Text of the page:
Friday, May 28, 2010

Pope Explains Authority and the Priesthood

The Pope cannot do whatever he wants, and instead must obey Christ and his Church, Benedict XVI says.

The Holy Father made this reflection today at the general audience when he spoke of the last of the three primary tasks entrusted to priests.

Noting that the Year for Priests is nearing its conclusion, and that he had already given catecheses on teaching and sanctifying, the Pontiff considered the theme of guiding.

He acknowledged that broaching the theme of authority in today's world is complex. He reflected that dictatorships of the last century have made mankind suspicious of authority -- a "suspicion that, not rarely, is expressed in upholding as necessary an abandonment of all authority that does not come exclusively from men and is subject to them."

The Church's authority, however, is that of service, exercised "not in her own name, but in the name of Jesus Christ, who received from the Father all power in heaven and on earth," Benedict XVI clarified.

And Christ "willed that the Apostolic College, today the bishops in communion with the Successor of Peter, and priests, their most valuable collaborators, should participate in his mission to take care of the People of God, to be educators in the faith, guiding, animating and sustaining the Christian community."

Pastors in God's heart

The Pope noted that priests' authority comes from God, but its efficacy is closely linked to the person of the priest.

"To be a pastor according to the heart of God there must be a profound rootedness in living friendship with Christ," he said.

"In fact, no one is really capable of feeding Christ's flock if he does not live a profound and real obedience to Christ and to the Church, and the docility itself of the people to their priests depends on the docility of priests to Christ."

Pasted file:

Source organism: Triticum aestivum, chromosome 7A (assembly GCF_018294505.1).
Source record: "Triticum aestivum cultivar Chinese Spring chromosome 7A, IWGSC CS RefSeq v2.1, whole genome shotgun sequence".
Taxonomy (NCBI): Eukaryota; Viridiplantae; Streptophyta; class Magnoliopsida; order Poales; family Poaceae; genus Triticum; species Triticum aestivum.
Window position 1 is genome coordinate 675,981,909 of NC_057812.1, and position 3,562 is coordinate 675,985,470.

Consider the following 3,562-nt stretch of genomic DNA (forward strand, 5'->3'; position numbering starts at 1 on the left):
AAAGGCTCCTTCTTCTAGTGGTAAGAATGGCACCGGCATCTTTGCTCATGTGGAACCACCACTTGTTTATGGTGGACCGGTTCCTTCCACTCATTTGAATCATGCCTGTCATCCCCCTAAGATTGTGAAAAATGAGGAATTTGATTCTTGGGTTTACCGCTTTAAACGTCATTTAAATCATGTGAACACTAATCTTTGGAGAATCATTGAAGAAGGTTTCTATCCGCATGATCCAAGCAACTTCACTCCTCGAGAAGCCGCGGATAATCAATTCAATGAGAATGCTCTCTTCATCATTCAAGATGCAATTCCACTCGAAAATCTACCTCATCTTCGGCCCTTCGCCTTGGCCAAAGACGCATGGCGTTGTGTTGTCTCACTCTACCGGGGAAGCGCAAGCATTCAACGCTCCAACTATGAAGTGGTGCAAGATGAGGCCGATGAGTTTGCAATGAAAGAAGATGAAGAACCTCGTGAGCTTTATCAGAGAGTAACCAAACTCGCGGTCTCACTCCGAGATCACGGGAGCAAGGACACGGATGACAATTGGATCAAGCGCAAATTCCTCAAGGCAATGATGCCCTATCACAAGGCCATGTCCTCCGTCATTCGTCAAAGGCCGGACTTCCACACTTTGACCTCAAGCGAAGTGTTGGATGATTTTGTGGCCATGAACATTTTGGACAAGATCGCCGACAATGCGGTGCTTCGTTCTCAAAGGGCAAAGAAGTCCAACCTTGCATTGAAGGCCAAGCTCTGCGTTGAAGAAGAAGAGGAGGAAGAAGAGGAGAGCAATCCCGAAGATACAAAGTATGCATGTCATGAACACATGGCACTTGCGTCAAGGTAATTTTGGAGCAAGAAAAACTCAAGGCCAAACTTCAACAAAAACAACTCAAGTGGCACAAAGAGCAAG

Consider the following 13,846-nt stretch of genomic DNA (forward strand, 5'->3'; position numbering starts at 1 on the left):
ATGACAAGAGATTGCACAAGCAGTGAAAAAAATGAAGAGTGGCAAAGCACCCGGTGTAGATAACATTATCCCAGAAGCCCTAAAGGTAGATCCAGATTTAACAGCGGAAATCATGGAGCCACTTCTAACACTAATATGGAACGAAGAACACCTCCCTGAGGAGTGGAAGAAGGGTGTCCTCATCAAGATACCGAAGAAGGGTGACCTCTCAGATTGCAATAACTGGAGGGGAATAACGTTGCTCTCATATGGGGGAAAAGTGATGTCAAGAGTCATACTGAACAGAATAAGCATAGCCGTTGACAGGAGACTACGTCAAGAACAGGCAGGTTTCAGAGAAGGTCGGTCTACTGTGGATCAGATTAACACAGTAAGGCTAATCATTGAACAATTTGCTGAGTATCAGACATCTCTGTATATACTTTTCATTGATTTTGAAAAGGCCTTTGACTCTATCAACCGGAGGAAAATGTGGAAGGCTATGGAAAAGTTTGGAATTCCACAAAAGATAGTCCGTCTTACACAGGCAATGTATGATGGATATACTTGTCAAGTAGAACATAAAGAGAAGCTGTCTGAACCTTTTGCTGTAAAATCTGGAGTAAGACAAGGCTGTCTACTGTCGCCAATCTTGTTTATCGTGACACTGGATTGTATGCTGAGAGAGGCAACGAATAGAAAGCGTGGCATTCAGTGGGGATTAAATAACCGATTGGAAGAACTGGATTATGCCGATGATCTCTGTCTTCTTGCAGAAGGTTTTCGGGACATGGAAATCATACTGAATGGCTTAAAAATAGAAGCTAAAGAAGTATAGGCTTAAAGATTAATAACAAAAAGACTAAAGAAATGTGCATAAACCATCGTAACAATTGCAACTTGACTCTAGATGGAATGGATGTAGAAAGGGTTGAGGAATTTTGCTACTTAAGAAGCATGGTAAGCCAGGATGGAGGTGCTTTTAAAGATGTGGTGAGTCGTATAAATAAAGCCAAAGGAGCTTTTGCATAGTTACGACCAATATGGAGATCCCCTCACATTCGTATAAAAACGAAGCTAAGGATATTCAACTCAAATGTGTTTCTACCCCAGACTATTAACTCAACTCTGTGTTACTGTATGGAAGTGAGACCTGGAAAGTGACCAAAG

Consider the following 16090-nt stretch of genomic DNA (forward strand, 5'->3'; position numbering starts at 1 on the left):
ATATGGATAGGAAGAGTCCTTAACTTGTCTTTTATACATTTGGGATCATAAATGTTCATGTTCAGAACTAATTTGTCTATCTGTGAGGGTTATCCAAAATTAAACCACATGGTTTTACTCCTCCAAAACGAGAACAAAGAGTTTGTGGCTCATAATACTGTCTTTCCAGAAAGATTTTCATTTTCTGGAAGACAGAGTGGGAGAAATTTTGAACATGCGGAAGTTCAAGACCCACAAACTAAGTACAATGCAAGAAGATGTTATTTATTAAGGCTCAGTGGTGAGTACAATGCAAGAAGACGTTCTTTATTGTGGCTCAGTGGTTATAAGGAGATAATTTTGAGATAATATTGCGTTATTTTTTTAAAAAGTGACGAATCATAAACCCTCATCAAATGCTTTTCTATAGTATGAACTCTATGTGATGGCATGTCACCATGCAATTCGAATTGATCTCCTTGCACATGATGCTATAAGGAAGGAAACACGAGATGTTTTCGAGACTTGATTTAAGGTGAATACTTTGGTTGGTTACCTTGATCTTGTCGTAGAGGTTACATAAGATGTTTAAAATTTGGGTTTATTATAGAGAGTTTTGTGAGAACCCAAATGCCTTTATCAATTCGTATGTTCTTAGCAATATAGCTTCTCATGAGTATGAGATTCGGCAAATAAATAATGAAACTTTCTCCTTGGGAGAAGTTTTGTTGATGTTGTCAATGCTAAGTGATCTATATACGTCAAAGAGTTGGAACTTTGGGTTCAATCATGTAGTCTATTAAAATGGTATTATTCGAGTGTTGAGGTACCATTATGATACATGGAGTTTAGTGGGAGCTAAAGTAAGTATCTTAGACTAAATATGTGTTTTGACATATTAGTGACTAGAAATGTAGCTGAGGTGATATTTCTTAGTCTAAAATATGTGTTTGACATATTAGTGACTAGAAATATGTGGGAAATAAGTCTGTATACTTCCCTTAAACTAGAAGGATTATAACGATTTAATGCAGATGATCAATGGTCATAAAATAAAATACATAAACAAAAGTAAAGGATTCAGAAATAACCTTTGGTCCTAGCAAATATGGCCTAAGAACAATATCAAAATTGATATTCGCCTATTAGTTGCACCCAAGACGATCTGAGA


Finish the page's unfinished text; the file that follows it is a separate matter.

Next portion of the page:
Looking at the history of the word "hierarchy," the Holy Father reiterated that "authority does not come from man himself, but has its origin in the sacred, in the sacrament; hence it subjects the person to the vocation, to the mystery of Christ; it makes of the individual a servant of Christ and only insofar as he is a servant of Christ can he govern, guide for Christ and with Christ."

He clarified that "even the Pope -- point of reference for all the other pastors and for the communion of the Church -- cannot do what he wants; on the contrary, the Pope is custodian of the obedience to Christ, to his word taken up again in the 'regula fidei,' in the Creed of the Church, and must proceed in obedience to Christ and to his Church."

Entrusted with such a weight of obedience, the Bishop of Rome concluded the audience by asking for prayer.

"I would like to invite you to pray for me, the Successor of Peter who has a specific task in governing the Church of Christ, as well as for all your bishops and priests," he said.

"Pray that we will be able to take care of all the sheep of the flock entrusted to us, also those who are lost."

SIC: CATHNet

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